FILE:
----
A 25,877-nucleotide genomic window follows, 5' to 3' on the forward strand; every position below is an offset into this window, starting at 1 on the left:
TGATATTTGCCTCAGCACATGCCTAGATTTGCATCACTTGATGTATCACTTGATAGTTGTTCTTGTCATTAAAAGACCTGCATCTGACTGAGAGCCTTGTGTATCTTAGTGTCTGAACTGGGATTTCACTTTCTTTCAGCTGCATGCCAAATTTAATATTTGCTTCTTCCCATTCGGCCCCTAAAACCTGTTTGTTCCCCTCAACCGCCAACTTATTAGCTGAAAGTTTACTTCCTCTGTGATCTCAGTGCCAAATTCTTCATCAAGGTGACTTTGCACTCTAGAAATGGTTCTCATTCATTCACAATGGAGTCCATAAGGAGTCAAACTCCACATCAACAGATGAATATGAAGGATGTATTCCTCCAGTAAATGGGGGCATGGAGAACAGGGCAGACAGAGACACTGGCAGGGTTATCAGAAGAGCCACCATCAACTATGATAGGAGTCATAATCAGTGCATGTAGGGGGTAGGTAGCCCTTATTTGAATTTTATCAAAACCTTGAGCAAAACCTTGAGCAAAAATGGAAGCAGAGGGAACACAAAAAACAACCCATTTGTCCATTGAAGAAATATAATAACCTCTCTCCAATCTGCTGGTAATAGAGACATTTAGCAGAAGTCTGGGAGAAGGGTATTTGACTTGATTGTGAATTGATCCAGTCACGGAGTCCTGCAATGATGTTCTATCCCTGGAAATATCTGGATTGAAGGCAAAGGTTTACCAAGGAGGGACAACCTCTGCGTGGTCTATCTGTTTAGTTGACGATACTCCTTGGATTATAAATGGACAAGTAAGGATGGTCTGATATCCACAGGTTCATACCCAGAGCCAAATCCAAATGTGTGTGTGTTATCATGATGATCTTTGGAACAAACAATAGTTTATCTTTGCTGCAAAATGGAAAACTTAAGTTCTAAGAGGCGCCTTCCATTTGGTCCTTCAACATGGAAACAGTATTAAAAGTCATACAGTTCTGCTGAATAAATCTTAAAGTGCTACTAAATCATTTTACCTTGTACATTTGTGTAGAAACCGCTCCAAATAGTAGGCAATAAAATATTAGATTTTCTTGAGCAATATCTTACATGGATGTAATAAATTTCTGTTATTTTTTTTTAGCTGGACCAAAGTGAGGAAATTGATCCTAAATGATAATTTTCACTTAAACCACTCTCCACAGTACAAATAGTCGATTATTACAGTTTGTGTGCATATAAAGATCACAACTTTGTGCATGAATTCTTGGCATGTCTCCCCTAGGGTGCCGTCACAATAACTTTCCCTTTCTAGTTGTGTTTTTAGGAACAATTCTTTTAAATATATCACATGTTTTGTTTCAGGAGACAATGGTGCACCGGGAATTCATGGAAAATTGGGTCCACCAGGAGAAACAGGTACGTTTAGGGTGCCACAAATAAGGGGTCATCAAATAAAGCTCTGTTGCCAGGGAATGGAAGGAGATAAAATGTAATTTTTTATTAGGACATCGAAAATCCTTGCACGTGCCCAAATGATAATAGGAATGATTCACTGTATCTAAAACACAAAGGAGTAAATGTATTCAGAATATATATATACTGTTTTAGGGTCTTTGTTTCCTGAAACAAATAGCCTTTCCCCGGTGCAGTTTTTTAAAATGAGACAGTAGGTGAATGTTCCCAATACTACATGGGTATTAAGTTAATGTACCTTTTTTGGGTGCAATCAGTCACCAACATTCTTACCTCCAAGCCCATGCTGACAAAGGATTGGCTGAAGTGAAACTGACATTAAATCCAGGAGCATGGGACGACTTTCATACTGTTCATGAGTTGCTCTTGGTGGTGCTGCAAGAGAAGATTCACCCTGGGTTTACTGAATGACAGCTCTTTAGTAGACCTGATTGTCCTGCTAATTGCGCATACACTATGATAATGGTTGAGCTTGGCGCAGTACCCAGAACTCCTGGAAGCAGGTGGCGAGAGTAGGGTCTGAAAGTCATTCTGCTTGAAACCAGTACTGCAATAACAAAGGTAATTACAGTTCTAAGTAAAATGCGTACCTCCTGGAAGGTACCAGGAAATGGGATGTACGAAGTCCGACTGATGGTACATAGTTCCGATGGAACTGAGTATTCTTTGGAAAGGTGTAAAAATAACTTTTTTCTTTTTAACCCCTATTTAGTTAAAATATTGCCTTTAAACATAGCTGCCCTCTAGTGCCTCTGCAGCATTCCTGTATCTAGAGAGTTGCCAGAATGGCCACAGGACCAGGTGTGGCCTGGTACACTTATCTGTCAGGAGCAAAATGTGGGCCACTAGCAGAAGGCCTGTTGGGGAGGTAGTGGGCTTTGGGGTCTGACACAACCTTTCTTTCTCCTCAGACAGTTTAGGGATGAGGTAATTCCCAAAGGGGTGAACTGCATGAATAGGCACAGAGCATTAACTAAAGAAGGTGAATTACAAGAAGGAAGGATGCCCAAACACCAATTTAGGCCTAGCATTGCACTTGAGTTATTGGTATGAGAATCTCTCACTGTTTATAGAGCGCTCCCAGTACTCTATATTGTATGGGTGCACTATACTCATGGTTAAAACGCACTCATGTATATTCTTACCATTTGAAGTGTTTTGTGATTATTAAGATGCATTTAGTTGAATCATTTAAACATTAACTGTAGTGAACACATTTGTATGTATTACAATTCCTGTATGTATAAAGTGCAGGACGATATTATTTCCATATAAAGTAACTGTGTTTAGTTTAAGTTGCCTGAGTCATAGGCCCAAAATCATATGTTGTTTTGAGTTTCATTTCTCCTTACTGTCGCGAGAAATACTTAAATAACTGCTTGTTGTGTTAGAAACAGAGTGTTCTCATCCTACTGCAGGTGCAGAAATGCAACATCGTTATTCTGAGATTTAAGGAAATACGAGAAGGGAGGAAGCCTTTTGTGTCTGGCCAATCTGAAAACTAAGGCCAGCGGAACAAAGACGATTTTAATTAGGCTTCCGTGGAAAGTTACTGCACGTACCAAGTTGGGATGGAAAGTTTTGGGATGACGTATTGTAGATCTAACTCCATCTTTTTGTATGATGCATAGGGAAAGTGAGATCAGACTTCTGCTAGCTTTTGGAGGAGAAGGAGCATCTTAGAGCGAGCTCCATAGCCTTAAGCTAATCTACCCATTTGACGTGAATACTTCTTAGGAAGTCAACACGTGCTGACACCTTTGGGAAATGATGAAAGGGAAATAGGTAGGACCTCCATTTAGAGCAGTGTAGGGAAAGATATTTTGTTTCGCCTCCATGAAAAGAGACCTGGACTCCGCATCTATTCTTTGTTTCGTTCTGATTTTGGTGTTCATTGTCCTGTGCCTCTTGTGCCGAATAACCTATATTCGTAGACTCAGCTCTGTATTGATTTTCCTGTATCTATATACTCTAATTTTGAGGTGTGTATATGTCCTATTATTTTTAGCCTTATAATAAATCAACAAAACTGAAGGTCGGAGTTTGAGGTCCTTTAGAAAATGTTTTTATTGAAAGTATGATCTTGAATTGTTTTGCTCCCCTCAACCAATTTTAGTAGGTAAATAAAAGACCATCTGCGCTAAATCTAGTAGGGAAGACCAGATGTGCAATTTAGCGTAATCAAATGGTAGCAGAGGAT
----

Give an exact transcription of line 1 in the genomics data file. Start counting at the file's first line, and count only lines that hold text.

A 25,877-nucleotide genomic window follows, 5' to 3' on the forward strand; every position below is an offset into this window, starting at 1 on the left: